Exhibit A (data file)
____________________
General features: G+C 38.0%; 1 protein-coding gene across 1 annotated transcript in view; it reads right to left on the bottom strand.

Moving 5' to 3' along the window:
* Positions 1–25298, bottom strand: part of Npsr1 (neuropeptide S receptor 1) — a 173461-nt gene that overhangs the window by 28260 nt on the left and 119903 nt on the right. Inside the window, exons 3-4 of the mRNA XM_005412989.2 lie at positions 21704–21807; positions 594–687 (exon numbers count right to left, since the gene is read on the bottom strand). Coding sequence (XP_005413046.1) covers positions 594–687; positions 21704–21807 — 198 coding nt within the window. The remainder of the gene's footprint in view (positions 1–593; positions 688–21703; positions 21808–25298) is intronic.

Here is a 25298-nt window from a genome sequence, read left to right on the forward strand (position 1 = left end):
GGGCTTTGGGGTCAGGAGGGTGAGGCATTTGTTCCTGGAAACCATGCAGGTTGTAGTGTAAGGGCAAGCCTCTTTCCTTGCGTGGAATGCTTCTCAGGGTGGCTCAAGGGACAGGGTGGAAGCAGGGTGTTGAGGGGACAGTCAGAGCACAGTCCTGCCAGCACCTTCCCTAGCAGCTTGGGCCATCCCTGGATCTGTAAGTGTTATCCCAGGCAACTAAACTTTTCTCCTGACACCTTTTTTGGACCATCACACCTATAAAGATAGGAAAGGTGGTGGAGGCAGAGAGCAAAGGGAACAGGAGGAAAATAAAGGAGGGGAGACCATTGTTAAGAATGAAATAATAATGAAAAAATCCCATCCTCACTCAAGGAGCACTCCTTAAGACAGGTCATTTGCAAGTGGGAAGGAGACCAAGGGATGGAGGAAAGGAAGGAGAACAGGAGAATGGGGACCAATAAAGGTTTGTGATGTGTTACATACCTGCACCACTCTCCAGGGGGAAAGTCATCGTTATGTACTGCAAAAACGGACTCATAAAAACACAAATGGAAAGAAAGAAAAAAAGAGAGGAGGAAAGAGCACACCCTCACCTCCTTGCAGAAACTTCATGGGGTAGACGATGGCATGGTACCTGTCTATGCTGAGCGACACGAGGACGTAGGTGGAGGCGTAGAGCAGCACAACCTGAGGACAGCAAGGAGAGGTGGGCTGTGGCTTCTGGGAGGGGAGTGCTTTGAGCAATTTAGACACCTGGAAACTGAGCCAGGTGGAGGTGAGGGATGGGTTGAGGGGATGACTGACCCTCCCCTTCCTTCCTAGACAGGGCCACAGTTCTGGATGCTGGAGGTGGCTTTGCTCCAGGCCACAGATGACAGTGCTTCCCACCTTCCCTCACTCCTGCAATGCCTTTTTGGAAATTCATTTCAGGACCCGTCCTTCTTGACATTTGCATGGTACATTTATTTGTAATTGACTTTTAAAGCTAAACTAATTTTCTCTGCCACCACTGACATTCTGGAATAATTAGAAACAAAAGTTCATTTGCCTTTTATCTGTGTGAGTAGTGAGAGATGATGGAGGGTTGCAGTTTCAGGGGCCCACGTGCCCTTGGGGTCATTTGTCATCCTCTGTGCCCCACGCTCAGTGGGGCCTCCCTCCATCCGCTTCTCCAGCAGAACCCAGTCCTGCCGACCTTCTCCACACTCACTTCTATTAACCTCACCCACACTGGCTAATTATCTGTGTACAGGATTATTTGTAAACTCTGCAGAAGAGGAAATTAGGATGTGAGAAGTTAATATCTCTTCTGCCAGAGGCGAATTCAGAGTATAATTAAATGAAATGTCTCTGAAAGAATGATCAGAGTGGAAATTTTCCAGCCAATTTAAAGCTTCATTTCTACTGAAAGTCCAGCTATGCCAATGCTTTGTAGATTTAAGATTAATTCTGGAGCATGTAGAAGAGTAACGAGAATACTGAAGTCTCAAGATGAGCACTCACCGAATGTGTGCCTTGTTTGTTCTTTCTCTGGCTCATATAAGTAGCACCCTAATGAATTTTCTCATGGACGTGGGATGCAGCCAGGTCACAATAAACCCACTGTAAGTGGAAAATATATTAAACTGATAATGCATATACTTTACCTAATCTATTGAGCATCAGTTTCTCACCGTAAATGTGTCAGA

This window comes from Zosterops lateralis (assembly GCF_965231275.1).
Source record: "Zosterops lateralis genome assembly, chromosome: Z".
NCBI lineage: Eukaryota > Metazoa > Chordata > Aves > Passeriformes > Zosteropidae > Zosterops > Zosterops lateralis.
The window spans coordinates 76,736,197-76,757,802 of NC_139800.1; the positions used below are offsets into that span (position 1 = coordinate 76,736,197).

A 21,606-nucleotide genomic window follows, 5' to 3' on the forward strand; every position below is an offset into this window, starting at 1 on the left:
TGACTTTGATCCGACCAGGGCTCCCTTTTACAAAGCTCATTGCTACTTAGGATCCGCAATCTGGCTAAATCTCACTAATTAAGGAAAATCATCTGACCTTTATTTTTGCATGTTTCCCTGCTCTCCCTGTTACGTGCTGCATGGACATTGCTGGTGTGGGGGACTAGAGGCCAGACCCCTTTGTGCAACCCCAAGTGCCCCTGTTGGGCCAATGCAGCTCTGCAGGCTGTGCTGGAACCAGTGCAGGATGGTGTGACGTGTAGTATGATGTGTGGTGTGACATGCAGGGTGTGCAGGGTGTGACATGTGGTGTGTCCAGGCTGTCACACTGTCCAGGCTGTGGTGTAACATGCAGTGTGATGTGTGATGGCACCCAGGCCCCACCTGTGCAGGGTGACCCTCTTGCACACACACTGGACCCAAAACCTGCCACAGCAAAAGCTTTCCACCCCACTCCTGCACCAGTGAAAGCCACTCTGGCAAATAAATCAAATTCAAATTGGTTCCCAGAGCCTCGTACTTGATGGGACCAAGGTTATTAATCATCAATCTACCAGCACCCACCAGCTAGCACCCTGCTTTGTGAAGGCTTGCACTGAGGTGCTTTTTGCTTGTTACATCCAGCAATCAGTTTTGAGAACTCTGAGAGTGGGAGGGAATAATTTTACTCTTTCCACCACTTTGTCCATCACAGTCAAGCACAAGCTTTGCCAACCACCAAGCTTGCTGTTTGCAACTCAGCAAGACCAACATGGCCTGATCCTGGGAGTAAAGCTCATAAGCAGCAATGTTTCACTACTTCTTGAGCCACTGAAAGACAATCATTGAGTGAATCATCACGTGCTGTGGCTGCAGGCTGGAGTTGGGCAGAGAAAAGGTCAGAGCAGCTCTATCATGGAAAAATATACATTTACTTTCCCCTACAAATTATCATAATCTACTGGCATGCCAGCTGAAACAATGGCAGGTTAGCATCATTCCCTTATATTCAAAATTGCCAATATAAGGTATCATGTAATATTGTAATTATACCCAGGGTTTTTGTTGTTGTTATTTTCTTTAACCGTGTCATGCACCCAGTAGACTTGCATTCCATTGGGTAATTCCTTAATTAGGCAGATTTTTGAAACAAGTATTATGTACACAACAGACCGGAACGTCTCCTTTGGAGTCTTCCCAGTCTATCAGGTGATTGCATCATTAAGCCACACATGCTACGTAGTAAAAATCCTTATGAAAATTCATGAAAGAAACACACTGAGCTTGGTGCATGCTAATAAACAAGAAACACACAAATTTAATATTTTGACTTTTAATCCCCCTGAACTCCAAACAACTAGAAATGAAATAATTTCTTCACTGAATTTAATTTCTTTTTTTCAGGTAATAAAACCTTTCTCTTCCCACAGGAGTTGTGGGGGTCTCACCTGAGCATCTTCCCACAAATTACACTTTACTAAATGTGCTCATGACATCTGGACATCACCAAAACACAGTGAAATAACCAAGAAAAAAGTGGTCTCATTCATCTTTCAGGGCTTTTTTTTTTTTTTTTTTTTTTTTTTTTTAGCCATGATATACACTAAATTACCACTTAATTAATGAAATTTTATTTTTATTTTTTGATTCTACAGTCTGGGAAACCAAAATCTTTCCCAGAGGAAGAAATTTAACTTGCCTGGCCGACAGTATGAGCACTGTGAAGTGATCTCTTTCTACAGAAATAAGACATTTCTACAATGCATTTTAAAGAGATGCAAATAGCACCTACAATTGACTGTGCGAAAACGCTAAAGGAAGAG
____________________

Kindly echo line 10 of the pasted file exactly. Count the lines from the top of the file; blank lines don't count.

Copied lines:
A 21,606-nucleotide genomic window follows, 5' to 3' on the forward strand; every position below is an offset into this window, starting at 1 on the left: